I beg to move amendment No. 8, in Page 1, line 8, after 'Duchy', insert
'within Greater London and the District of Harrogate'.
The amendment seeks to restrict the deregulation of the Duchy of Lancaster, if I may describe it thus, to the Duchy's property in those areas on which the justification given by the Chancellor of the Duchy is based. Throughout the whole piece he has made it clear that the problem of partnership developers wanting longer leases than 99 years is apparent in the urban areas where the value of the land is extremely high.
The Chancellor has made no suggestion—indeed, no one in his right mind would make such a suggestion—that anyone has said that they will not take an agricultural lease because it runs for less than 150 years or that people refuse to buy a lease for less than 150 years for shooting on the north Yorkshire moors because they cannot raise the money on the market.
The justification for lifting the restrictions is based upon the alleged need to develop further the estate owned by the Duchy around the Savoy in the Strand, and possibly in Harrogate, which I understand is the Duchy's next most substantial land holding in an urban area.
We must get this matter into perspective. So far as I can discover, there are 2·5 acres on the Savoy estate, including the Savoy chapel and the surrounding garden. It is understood that no revenue is derived from them. Presumably the Prime Minister did not pay anything when her son got married at that chapel. One would have thought that that marriage would have occasioned some revenue, but apparently not.
On the assumption that the Duchy does not intend to redevelop the Savoy chapel and its garden, there are probably less than two acres of land on the Savoy estate available for development. Therefore, the whole justification for lifting the statutory restraints on the conduct of the Duchy are based on the possible needs of two acres in central London as against an estate of 36,000 acres of agricultural land. There are 2,800 acres in Northamptonshire and Lincolnshire, 13,000 acres in Staffordshire, Cheshire and Shropshire, 10,900 acres in Lancashire and 9,300 acres in Yorkshire. On top of that there are 15,000 acres of moorland in north Yorkshire and south Wales, most of which is subject to common rights, and some other smaller sections of developed property in Leeds, Leicester, Bradford, Lewes and parts of London other than the Savoy estate.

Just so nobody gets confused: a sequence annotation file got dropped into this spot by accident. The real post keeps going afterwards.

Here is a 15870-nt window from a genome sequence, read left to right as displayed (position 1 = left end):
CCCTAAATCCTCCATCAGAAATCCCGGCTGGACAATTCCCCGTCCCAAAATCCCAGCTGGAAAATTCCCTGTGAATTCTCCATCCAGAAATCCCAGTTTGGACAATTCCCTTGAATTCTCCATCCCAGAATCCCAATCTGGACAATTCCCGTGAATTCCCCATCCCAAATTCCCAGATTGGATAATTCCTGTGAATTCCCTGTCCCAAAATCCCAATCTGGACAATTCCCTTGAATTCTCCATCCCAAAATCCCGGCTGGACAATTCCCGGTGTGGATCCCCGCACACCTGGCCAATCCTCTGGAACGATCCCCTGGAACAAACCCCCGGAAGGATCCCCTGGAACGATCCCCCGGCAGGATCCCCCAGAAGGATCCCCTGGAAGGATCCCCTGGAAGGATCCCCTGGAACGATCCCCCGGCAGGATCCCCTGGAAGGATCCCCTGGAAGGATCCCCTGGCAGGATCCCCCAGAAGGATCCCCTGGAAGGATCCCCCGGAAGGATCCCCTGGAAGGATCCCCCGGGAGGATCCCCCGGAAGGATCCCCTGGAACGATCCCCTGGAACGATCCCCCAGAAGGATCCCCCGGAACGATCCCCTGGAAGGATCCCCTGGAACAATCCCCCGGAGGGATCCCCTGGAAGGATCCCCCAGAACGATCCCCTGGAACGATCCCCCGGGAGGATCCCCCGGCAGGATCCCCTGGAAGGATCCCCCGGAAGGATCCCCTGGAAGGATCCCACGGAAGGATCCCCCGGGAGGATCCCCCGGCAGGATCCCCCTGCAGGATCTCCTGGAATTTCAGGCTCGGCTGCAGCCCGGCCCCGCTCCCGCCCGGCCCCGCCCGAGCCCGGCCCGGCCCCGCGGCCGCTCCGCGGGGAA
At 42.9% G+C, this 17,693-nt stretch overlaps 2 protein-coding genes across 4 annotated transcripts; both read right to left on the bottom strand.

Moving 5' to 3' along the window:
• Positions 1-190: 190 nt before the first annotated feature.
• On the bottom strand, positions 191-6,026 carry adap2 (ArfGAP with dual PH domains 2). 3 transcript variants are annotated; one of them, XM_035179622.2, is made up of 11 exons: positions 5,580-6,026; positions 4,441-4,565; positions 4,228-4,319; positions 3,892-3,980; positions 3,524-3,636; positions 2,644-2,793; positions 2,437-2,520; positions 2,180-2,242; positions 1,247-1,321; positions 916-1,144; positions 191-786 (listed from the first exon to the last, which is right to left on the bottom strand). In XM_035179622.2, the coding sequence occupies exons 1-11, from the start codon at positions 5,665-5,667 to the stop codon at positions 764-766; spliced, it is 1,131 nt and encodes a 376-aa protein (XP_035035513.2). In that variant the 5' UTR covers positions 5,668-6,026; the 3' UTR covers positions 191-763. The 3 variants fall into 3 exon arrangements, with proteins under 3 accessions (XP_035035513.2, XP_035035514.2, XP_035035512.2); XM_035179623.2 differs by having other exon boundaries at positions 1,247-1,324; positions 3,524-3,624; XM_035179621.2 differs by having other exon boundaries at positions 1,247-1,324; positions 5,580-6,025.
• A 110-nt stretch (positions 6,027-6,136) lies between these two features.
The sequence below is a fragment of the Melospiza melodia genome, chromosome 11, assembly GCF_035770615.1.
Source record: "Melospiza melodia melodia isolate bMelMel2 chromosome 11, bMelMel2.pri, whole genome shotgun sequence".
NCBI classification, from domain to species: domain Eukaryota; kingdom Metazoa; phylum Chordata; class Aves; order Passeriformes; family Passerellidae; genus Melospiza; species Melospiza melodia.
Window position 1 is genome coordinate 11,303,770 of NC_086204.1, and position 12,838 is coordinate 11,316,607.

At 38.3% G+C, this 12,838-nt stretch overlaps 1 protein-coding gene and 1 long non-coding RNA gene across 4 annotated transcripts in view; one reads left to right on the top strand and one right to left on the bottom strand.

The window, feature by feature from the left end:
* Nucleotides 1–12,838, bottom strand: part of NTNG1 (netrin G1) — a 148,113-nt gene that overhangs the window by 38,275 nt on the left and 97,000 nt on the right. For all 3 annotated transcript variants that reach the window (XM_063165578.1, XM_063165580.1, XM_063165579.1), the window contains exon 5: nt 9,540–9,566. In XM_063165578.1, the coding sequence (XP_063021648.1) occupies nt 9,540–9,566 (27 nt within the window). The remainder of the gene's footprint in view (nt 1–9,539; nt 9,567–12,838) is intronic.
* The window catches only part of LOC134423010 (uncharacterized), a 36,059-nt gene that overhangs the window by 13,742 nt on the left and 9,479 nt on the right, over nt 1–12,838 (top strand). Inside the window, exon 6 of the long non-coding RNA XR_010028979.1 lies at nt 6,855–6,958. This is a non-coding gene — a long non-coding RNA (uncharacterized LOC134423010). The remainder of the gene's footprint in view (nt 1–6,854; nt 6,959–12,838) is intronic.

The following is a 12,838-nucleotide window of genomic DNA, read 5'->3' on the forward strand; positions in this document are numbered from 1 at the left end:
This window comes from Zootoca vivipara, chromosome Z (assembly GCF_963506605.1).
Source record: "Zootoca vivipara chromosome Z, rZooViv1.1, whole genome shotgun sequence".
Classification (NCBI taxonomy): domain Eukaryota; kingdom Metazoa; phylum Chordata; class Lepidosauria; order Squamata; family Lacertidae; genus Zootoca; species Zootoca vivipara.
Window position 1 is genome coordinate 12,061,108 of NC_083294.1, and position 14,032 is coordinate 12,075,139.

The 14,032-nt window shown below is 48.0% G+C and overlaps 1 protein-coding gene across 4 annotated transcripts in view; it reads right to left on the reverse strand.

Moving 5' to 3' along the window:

I believe that it is preposterous for the Chancellor to say that he must lift all the restrictions on all the thousands of acres of land on the basis of a justification that springs from problems arising on less than two acres of land down the other end of the Strand. Such a justification is an absolutely preposterous absurdity.
The Chancellor has mentioned absolutely no need, let alone backed it up with argument, for the lifting of the restrictions to apply to the rest of the Duchy's estate anywhere in the country. The problems are specific to the limited urban sites. The proposal in the amendment would limit the lifting of the current restrictions to areas within greater London and the district of Harrogate. That is wholly proper and reasonable. I am happy to concede that if it is reasonable for the Duchy of Cornwall and the Crown Estate to have restrictions lifted in respect of their urban property, it is all right for the Duchy of Lancaster to have restrictions lifted in respect of its urban property. But it is to stand the whole thing on its head to change the law affecting such a large area of land simply because of' the problems of one small area.
The Chancellor of the Duchy and I read the history of the estate completely differently. The right hon. and learned Gentleman is a lawyer, and one might have thought that he would believe that the law affected people's behaviour. Apparently he does not. He seems to think that the existence of a body of law over a considerable period has had no effect whatever on the conduct of the Duchy of Lancaster. As a junior Minister, and now as a senior Minister, he has brought Bill after Bill to the House on the basis that if one changes the law, one changes the way in which people do things. Yet he now says, "You can change the law and it will not make a ha'p'orth of difference."
I cannot believe that. Perhaps that is because I am not a lawyer and hold the law in more respect than the right hon. and learned Gentleman, who is so familiar with it. However, his proposition that changing the law does not change the way in which organisations act is preposterous. It is just as preposterous to suggest that we should change the law covering 50,000 acres of land because of the problems that occur on less than two acres. I hope that he will come up with a better justification than hitherto for the sweeping deregulatory changes that he proposes.